Say you're the CEO of a large corp, and a bunch of VPs report to you and you assign tasks to them. Say there are two types of VPs:
Type 1: At some point, this VP says: "too much work, I can't handle this new task"
Type 2: This VP always says "sure, I can do that", but, at some point, when overloaded, then just quit abruptly without warning.
We would both agree that Type 1 > Type 2. However, with my current knowledge of Rust, servers that I write tend to be of form Type 2 -- if, at any point, there are so many requests that we run out of memory -- the system just quits and dies. In my current code, I am never considering 'what if vector.push_back fails, what is hashmap.insert fails, what if FooBar::new() fails ... '. I do not think this is a problem the type checker / borrow checker can solve, because the programs are perfectly typed, it is just a matter of "$&@#*# out of memory"
Instead of 'sudden death', I would prefer a system that (1) handled as many requests as possible while sending out "hey, temporarily overloaded" to other requests
I believe the Erlang solution to this problem is that instead of having a few VPs, we have hundreds of thousands of cheap-to-spawn VVVVVVVVVVVPs assign them precisely one task, and if any crashes/overloads, just respawn a replacement.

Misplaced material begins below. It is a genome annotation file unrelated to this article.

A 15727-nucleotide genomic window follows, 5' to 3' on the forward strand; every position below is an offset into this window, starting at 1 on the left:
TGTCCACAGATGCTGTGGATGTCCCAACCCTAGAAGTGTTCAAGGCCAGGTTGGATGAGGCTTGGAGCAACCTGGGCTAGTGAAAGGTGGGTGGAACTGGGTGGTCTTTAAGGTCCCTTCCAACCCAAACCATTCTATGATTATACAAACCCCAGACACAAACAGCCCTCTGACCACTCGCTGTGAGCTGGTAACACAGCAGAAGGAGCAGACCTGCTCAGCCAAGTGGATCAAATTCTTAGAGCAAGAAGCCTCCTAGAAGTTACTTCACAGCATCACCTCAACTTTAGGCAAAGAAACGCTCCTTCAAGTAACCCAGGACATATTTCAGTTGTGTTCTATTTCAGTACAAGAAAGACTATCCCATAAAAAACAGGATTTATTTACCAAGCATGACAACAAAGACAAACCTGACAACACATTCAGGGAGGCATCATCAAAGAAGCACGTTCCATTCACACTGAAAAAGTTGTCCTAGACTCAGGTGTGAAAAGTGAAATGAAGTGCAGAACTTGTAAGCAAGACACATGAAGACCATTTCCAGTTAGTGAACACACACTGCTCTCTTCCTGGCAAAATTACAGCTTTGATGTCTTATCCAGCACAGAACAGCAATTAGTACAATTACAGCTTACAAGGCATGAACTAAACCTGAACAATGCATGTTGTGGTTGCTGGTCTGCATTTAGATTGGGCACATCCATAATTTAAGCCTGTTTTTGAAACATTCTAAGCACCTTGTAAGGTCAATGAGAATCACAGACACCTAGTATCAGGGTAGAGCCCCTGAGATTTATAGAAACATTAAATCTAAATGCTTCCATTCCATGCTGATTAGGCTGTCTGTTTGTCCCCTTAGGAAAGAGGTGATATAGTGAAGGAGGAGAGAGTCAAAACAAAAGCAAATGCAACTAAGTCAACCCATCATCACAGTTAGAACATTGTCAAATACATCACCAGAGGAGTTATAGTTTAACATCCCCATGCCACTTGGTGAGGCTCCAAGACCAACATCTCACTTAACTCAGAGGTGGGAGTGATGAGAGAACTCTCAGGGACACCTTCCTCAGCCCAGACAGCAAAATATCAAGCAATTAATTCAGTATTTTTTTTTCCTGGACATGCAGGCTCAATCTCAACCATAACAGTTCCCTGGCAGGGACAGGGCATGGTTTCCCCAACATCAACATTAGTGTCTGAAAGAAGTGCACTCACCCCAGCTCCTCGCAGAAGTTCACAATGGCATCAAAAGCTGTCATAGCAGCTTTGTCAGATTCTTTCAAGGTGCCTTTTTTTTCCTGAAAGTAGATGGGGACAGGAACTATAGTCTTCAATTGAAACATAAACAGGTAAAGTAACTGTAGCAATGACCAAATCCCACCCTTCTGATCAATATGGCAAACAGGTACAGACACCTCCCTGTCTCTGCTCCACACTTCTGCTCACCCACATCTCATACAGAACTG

I know that Rust has efforts like
but it seems to me, the fundamental issue is, the only solutions to this problem involves one of:
only using fixed amounts of memory -- some how write program in a way that, regardless of load, always uses some (large) fixed amount of memory
really really damn good memory monitoring / prediction -- i.e. somehow able to upper bound "I can guarantee, in the worst, case, handling these n additional requests will use at most M memory"
localize damage / crash oriented computing / cheap respawn -- i.e. some type of VM / virtual threads where virtual threads can independently crash without damaging the rest of the system, and really really fast/cheap respawning
some cool technique I am completely unaware of
If you have personal experience (or know of good books/blog posts) on building Rust systems that, under pressure, 'perform at peak throughout, then drop connections', instead of 'suddenly dying', I would love to hear more. Thanks!